As you perhaps know, immigration detention is big business. The Bureau of Immigration and Customs Enforcement (ICE) spends lots of money--around $1.7 billion per year--to detain undocumented immigrants. But few of us see how that money is used. So when I got the chance to visit a detention center this week, I jumped at it.
After a two hour tour, I’m no expert, but—(ahem)—I always have a few observations and opinions to share. Today is no exception. Take them with a grain of salt. A lot of info whizzed by me in two hours, and I could have misunderstood any of it.
I joined a group of college students who had arranged to visit the El Paso County Correctional Facility, one local place immigrants are detained. First important note: this is a big source of income for the county, since the federal government pays out $67 per day per detainee.
As you’d expect, life in prison is highly regimented. This is a “maximum detention facility” which means that it can house the worst offenders—murder, rape and sexual assault. The intake process requires a complete physical search, including body cavities. Anything you bring with you is itemized and stored. However, if you are caught by the border patrol, your belongings are kept “at the bridge” [I presume that means at ICE headquarters in El Paso] and you’ve got just 30 days to petition to get them back.
Detainees who are determined to be “welfare” inmates—meaning they have no money in their account after a couple weeks—receive all their weekly supplies in a business envelope. This contains a few stamps and envelops, a traveler’s sized toothpaste and mini-toothbrush, and bar soap (used also as shampoo). They get a little laundry soap every other week.
“The food is bad here,” our tour guide frankly admitted. “It is not good.” But every detainee gets 1600 calories a day, divided into three meals: at 4 AM (!), at 9 AM and 3 PM. The students had some trouble understanding breakfast served at 4 AM [it helps the schedule to serve it then]. The cellblock goes dark from 10 PM until 6 AM (however, lights are turned on briefly for breakfast.)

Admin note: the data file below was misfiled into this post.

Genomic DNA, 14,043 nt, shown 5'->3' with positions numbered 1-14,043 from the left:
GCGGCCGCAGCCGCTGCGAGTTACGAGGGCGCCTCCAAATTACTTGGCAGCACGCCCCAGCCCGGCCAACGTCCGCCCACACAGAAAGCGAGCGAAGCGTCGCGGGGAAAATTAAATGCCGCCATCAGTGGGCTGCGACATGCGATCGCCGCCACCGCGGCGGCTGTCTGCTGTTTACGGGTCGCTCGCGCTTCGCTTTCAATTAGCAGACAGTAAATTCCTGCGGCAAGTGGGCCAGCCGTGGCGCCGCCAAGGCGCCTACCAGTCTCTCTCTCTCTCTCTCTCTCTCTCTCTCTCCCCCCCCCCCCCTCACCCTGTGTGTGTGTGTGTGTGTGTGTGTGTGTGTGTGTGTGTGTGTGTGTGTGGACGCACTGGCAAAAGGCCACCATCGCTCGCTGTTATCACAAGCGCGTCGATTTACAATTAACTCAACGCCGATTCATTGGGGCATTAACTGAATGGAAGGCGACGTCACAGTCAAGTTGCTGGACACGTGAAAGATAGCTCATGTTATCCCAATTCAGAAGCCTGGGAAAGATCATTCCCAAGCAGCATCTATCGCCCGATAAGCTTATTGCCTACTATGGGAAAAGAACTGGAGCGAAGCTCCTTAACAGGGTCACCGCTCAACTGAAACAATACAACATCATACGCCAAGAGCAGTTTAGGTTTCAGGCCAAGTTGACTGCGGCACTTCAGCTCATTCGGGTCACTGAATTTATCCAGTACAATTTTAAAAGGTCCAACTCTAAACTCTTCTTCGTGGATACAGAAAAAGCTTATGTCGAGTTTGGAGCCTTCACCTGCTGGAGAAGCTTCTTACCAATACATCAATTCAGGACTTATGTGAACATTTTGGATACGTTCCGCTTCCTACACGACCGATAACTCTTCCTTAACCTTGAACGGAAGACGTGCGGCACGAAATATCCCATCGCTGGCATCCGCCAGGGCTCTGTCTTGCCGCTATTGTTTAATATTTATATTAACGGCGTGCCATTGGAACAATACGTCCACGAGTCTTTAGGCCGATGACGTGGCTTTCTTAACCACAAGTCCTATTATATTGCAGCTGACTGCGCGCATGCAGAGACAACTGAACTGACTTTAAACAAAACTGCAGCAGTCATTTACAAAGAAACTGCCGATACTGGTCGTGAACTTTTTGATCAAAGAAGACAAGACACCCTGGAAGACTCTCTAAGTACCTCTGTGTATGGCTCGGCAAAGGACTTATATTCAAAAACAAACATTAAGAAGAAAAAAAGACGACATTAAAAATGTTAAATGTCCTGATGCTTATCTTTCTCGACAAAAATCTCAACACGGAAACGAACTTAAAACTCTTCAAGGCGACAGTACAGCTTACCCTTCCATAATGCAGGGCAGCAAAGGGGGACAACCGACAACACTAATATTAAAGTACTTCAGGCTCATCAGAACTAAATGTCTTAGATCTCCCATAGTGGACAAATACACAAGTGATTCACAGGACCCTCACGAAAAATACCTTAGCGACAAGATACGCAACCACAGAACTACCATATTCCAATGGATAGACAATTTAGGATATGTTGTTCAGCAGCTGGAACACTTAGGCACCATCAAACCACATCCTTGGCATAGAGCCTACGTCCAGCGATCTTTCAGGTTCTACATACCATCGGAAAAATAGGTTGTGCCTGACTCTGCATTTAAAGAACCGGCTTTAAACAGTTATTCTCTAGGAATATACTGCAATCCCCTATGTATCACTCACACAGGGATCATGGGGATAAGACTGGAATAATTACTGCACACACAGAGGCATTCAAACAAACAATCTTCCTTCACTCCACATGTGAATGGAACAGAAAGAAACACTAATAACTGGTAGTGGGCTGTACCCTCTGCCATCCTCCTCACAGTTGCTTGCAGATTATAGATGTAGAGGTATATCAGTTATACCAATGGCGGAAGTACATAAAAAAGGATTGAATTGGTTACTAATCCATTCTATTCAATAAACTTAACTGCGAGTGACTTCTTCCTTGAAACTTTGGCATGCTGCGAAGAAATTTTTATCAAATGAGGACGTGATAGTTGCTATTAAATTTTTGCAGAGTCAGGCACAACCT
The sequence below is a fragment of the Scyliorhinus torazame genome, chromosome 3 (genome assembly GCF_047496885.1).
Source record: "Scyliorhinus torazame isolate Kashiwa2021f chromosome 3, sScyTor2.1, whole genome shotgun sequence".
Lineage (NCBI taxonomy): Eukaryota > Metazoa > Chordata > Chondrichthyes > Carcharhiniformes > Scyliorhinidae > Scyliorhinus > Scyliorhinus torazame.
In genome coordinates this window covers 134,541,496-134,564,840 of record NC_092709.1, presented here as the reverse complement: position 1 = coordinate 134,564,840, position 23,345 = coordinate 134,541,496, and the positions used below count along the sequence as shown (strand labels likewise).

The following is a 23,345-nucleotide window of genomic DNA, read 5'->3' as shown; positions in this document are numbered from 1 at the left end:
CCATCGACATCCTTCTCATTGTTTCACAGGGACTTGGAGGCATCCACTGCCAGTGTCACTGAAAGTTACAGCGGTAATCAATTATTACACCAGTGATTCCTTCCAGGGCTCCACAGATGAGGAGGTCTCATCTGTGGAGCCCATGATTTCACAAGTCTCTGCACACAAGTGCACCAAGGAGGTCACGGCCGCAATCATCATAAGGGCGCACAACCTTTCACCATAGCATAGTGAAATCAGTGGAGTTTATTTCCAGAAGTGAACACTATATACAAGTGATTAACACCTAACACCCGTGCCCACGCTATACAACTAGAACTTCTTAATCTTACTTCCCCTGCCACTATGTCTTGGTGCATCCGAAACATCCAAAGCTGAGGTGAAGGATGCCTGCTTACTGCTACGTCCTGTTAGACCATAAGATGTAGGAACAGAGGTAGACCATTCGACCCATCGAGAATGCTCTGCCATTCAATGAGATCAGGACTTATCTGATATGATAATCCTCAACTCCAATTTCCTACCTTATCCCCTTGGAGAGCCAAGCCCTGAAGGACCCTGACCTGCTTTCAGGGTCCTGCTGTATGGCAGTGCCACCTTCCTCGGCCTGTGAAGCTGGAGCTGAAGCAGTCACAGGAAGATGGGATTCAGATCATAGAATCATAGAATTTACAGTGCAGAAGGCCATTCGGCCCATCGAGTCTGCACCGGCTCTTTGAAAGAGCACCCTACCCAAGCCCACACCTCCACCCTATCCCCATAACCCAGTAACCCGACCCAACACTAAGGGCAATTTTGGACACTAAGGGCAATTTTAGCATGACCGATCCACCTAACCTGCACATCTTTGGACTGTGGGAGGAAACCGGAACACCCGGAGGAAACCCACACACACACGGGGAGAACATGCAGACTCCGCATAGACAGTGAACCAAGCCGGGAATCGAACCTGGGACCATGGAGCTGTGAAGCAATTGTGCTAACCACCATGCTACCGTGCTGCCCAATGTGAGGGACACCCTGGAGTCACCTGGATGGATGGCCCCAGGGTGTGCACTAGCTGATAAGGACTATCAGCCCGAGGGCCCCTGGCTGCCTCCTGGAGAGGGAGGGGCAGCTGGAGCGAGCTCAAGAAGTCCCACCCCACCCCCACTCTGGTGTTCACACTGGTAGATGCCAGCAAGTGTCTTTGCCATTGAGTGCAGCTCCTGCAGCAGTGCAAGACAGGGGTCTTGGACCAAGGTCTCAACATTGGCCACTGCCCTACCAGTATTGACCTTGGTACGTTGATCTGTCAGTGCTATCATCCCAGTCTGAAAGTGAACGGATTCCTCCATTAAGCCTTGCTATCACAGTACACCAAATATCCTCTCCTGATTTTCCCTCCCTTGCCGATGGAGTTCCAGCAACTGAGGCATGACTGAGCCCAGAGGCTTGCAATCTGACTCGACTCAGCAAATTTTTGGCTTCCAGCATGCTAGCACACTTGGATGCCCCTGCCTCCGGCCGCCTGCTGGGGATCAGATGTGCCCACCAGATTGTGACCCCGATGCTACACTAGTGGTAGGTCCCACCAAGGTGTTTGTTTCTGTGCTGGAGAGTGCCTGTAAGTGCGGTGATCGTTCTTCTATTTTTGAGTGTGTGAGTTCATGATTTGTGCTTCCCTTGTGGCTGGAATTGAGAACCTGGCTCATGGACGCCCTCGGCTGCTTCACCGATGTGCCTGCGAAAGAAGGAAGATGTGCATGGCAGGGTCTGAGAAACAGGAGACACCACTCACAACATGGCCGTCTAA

Detainees are held in the same facility that holds the chronically imprisoned: those who are “institutionalized,” who can’t live in the outside world and, thus, recycle in and out of prison. Many prisoners are mentally ill, some of them seriously. The tour officer told of inmates who eat their own feces. Many try to commit suicide. Sexual assault happens. Anything can happen. The guards monitor the cell blocks every hour and remote cameras monitors watch the secured hallways. It is not a nice world.
---------------------- And this comment (reader response from Dava Castillo, with her permission) makes a worthy conclusion.:
The criminalization of illegal immigrants puts them in the same category as the criminalization of drug users. Non-violent offenders are housed with the violent. Nothing good can come from this. The jails and prisons have become the de facto mental hospitals and rehab centers. This is problematic for Americans as well as illegal immigrants.
The prevailing concept of "out of sight, out of mind" is at work here. Placating the political entities by getting the so-called "undesirables" off the streets instead of dealing with the social issues prevents any real progress towards reasonable and humane detention.